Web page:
She said people are recognizing that there’s tremendous injustice, and Congress is not doing enough.

“Paul Ryan knows what it’s like to not have his father in his life, and he has the power right now to keep fathers with their children,” Neumann-Ortiz said. “The people are calling on him to use his power to stand up for the people in his district and around the country.”

At age 16, Ryan lost his father to a heart attack.

Jordan Dunn, spokesman for Ryan said in a statement: “The speaker appreciates those making their voices heard today. While court decisions have pushed the deadline on this issue until much later in the year, the speaker remains committed to finding a permanent solution for the DACA population. He continues to work with his colleagues to reach consensus on a plan that protects these young people while also strengthening border security and better enforcing our immigration laws.”

Impact felt

While Congress debates the future of DACA, the results have been felt by some of those directly impacted by decisions at the federal level.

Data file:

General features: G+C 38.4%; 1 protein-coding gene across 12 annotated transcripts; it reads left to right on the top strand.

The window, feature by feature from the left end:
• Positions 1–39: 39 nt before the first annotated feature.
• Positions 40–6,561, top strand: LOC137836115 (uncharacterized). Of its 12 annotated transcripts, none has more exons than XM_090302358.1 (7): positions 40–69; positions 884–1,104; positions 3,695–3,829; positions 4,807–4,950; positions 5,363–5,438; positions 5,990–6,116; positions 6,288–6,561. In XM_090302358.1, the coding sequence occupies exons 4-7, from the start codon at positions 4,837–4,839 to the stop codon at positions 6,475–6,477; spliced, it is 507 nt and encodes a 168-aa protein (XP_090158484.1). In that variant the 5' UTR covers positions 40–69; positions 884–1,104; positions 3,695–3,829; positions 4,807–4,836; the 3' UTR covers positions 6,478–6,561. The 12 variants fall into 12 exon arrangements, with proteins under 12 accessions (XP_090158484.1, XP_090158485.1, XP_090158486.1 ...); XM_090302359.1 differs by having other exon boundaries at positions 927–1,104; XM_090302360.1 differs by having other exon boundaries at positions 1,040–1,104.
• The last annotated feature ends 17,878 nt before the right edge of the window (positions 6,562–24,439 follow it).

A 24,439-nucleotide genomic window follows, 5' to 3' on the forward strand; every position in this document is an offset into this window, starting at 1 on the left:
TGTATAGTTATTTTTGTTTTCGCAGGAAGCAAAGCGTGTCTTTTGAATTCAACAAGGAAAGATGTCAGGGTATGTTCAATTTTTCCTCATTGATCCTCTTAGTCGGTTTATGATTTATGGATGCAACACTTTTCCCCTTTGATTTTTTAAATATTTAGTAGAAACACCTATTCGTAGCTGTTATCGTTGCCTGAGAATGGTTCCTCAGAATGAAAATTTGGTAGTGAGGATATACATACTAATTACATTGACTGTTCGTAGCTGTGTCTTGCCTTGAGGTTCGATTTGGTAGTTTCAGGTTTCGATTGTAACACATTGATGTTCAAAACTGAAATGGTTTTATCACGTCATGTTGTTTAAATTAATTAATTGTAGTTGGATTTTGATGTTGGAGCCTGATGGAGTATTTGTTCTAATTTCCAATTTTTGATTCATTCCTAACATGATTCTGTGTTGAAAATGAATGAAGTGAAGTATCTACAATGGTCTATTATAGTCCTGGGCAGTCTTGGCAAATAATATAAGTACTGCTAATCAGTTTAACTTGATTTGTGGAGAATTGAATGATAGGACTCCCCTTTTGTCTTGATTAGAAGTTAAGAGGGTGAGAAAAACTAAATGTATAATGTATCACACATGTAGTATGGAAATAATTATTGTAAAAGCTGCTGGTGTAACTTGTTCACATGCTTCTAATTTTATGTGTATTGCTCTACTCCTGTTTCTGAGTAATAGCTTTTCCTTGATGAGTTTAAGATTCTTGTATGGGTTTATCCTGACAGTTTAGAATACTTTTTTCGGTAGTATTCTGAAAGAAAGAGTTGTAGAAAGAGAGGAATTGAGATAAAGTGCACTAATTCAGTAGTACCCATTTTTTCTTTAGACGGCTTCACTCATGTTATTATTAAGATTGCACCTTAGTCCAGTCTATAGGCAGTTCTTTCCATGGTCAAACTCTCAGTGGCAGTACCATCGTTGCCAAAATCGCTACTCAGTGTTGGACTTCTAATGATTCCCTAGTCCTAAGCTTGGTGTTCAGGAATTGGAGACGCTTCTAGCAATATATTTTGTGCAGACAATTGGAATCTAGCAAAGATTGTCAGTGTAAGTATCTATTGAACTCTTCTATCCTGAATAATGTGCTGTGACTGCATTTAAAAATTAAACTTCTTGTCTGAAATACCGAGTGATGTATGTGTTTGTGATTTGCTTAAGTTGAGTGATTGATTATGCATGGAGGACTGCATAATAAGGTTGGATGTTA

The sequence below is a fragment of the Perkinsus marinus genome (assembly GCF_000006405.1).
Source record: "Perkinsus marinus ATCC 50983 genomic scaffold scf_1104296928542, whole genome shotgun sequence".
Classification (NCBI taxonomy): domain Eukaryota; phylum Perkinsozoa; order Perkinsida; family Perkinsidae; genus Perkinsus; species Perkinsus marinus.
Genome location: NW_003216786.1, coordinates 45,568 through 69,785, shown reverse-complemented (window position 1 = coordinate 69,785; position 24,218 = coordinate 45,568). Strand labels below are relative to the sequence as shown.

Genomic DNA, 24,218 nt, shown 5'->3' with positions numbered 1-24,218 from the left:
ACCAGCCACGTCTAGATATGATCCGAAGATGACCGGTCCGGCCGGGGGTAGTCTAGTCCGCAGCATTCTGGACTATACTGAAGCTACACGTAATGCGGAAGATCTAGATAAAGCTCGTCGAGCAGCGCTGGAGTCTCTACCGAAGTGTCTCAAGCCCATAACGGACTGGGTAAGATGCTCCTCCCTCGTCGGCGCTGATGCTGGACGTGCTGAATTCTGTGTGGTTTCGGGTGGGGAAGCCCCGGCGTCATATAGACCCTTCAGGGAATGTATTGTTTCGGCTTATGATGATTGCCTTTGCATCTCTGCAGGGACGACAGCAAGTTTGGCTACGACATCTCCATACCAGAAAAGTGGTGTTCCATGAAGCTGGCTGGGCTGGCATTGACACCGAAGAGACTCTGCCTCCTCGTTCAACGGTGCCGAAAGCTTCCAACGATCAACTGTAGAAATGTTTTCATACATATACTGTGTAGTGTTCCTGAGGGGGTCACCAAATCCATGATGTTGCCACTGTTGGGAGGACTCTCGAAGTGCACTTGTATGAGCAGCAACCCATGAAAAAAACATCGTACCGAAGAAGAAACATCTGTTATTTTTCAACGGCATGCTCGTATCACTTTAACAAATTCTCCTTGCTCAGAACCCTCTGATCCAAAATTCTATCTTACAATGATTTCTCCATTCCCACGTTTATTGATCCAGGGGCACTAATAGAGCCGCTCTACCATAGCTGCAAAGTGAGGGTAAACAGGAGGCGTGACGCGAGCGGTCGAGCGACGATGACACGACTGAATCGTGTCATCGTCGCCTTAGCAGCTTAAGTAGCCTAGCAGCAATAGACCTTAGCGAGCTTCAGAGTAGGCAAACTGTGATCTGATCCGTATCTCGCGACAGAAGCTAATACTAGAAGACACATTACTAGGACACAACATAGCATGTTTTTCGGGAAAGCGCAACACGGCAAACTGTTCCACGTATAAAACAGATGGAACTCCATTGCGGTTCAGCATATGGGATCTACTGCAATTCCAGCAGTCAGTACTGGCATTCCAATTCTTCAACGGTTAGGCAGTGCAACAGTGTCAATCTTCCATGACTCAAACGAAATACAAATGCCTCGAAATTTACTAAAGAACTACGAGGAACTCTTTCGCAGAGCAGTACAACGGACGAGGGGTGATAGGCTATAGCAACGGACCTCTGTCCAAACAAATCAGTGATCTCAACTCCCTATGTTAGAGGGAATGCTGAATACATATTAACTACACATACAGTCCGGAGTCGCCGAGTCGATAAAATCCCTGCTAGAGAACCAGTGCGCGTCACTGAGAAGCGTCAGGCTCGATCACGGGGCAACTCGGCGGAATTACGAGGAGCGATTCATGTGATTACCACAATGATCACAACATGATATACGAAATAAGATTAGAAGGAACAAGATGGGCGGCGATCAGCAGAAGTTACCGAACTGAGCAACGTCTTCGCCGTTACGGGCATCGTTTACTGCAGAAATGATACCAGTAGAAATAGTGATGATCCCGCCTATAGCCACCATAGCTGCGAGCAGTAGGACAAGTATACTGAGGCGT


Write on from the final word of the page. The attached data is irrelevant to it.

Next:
Horlick student Yessica Ramirez came to the United States with her mother when she was 4, and has applied for DACA status.

Ramirez said she was denied DACA status last summer because she had not provided enough proof that she was in the country for those many years.

“Even though I was a minor, I had to get a criminal background check, I had to show proof that I was living in this country for the many years that I was, so I had to provide them with school records, medical records … and I guess what I sent was not enough” Ramirez said.

She described herself as “undocumented and unafraid,” and said now with the program rescinded she cannot reapply.

“It pretty much ruined my whole summer,” Ramirez said. “I already made plans that once I started school I would get a job, get my driver’s license just like all of my other friends, but I wasn’t able to because (DACA was rescinded) it before I had a chance to reapply.”


Ricardo Torres covers federal, state and Racine County politics along with the Village of Mount Pleasant. He bleeds Wisconsin sports teams.

Local Editor

Pete Wicklund is the local editor for The Journal Times.

Load comments